This ruined funerary complex is located in the village of Kuhsan, ten kilometers east of the Iranian border on the Herat-Mashad road. Its early identification by Nicolai Khanykov as the funerary madrasa of Tuman Aqa (sixth wife of Timur, 1366-144?) was rejected in 1968 by G.A. Pugachenkova, based partially on the monument's local attribution to Gawhar Shad (first wife of Shah Rukh bin Timur), otherwise thought to be buried in her madrasa in Herat. Recent work by Bernard O'Kane confirms that the complex was commissioned by Tuman Aqa during her retirement years in Kuhsan. The domed burial chamber and prayer hall remaining today are thought to be part of a two or four-iwan madrasa, whose date of completion 1440-41 (844 A.H.) is inscribed in small Kufic script on the cuerda seca tiles of the dome's drum. It is not certain whether the queen was buried here or in her eponymous khanqah at the Shah-i Zinda Complex (Samarkand) after her death. Remains of a caravanserai or ribat, also built by Tuman Aqa, are located northwest of Kuhsan.
The complex, as it stands today, consists of an octagonal dome chamber and a rectangular hall to its southwest, joined by a small domed vestibule in between. A deep iwan with a collapsed vault and portal screen precedes the dome chamber; this was the southern iwan of the madrasa courtyard. Fragments of the chamfered corner of the courtyard stand immediately to the left of the iwan, housing two doorways leading into the domed vestibule. Now known as the ziaratkhana, the vestibule measures about six meters per side and has survived in poor condition with a partially collapsed dome. A doorway on the west wall of the ziaratkhana leads into the rectangular hall. The hall measures is about six and a half meters wide and thirteen meters long (north-south) on the interior and is also entered from the north and south. Its vaulted roof and central dome are supported on five transverse archways, two of which are embedded into the north and south walls. A mihrab carved into its western hall shows that it was used as a prayer hall (masjid).
The octagonal dome chamber measures about fourteen meters wide on the exterior and eight meters on the interior. It is covered with a double-dome resting on eight heavy piers located at the corners of the octagon; these piers are connected with vaults and relatively thin walls, creating deep arched niches on the inside and shallower niches on the outside. The three southern niches have doors leading into the chamber from the ziaratkhana, the southern iwan, and a small room accessed from the madrasa courtyard. A fourth doorway is located inside the northern niche, while the east and west niches are pierced only with arched windows.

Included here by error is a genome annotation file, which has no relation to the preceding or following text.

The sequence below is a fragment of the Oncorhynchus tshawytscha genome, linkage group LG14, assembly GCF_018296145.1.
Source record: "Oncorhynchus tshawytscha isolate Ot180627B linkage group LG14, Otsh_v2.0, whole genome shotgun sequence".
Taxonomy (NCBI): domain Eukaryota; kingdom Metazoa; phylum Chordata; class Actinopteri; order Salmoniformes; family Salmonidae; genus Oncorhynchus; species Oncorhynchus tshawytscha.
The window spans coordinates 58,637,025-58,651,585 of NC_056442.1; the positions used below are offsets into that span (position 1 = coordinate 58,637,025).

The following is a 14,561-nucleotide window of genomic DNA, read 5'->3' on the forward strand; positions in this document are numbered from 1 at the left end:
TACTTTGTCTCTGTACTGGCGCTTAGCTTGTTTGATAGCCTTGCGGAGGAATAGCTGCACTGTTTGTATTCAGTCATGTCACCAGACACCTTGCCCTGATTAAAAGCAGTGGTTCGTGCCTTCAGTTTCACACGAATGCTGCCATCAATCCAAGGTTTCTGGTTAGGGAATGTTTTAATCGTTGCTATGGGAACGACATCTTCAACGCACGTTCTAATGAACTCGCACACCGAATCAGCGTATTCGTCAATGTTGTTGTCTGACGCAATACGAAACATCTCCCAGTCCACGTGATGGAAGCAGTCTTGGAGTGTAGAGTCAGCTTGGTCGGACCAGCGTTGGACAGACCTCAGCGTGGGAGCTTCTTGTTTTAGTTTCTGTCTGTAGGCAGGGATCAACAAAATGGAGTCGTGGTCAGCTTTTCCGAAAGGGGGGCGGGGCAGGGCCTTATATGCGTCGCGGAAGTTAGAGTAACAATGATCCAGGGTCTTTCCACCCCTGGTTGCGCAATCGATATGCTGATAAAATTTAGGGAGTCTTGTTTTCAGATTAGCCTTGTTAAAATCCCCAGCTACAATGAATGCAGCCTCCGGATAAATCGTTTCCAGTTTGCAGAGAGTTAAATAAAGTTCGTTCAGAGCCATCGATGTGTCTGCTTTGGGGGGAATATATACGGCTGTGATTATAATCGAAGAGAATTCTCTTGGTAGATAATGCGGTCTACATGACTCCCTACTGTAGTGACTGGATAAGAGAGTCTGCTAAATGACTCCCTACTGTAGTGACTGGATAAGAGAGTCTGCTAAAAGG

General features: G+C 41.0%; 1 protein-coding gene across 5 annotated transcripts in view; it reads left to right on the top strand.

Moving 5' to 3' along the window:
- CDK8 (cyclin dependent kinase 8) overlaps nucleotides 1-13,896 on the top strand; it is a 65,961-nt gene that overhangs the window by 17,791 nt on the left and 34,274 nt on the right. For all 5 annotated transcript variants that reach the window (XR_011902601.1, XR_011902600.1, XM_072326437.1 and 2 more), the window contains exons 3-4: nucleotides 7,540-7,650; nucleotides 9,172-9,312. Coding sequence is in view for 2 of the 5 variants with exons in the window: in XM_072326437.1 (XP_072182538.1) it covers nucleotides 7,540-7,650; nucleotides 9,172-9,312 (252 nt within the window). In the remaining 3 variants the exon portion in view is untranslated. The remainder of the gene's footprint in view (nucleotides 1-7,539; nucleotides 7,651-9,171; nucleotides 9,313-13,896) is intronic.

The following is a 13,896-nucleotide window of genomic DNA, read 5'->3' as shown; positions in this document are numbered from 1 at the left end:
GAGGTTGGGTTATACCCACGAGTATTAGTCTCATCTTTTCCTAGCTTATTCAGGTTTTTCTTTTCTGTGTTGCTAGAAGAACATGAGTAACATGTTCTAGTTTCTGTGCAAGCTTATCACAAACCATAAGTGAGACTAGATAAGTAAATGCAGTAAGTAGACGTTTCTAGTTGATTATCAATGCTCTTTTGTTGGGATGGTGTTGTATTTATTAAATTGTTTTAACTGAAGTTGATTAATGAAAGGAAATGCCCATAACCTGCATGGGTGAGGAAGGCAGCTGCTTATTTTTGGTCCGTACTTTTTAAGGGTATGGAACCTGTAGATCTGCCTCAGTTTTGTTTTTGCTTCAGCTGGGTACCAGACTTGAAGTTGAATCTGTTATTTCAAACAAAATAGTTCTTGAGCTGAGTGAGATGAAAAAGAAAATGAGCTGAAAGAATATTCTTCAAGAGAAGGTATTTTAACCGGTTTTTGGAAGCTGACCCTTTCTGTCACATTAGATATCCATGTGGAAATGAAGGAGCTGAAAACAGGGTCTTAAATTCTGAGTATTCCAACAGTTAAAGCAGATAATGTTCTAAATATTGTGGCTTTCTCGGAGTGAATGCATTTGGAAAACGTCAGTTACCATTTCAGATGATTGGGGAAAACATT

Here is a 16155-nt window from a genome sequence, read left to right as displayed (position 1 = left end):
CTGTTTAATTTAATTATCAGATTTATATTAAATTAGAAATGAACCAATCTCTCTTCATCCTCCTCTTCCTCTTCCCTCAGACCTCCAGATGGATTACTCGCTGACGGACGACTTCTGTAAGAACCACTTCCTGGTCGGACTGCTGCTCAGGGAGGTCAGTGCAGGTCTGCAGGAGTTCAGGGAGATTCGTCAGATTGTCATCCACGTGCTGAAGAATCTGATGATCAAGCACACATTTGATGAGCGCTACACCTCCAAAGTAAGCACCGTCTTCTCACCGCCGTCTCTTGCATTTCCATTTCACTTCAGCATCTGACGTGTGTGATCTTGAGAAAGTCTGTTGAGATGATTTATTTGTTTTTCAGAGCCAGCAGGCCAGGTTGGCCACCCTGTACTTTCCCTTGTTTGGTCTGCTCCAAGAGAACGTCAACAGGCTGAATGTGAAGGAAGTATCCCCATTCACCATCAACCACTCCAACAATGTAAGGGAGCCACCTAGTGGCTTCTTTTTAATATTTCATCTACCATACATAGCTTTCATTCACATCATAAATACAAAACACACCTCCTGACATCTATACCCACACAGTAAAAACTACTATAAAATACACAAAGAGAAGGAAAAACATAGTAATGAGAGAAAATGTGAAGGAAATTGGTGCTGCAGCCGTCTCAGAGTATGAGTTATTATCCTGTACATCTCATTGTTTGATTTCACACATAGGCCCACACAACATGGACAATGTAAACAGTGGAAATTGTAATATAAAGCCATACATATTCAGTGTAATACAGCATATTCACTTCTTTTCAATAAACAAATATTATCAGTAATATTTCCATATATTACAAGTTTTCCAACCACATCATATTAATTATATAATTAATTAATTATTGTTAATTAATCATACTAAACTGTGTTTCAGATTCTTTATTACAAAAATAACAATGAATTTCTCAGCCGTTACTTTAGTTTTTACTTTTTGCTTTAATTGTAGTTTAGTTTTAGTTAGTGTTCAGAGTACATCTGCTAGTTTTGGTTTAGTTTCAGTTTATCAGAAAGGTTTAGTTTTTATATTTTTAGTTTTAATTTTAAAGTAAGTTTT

The interior of the dome chamber is adorned with squinch-net compositions on the niche vaults and the dome, which are filled in with muqarnas carvings and highlighted with painted arabesques. The squinch-net vaulting of the dome begins with a circular belt above the niche arches, transitioning from sixteen crossed archways to a thirty-two pointed star; the star is ringed with rows of plaster muqarnas raising the center of the dome for depth effect. Only a single inscription, verses from 'Imran sura in thuluth script, can be seen inside the niche leading out to the iwan. The neighboring ziaratkhana is also adorned with squinch-net vaulting and painted arabesques.
The madrasa is built of bricks above a marble foundation course. The dome of the mausoleum, which is raised on octagonal and cylindrical drums, dominates the exterior; a tiled ring of muqarnas distinguishes the squat dome from its drum. Surfaces of the dome and the drum were originally covered with tile mosaic and cuerda seca tiles featuring inscriptions and floral and geometric motifs. Remaining segments of the large nakshi script on the drum and smaller kufic inscriptions fitted in between were read by O'Kane, and contain the date of completion. Tile mosaics with diamond and cross motifs cover the five exterior walls of the dome chamber, while remnants of a wide inscriptive band in tile mosaic can be observed inside the collapsed southern iwan.
Golombek, Lisa, and Donald Wilber. The Timurid Architecture of Iran and Turan, 325-27. Princeton, NJ: Princeton University Press, 1988.
Khanykov, Nikolai. "Lettre à M. Reinaud" Journal Asiatique 5th ser., no.15 (1860): 537-43.
O'Kane, Bernard. Timurid Architecture in Khurasan, 197-201. Costa Mesa, California: Mazda Publishers, 1987.
Pugachenkova, G. A. "Les Monuments Peu Connus de l'Architecture Médiévale de l'Afghanistan." Afghanistan 21/1 (1968): 27-41.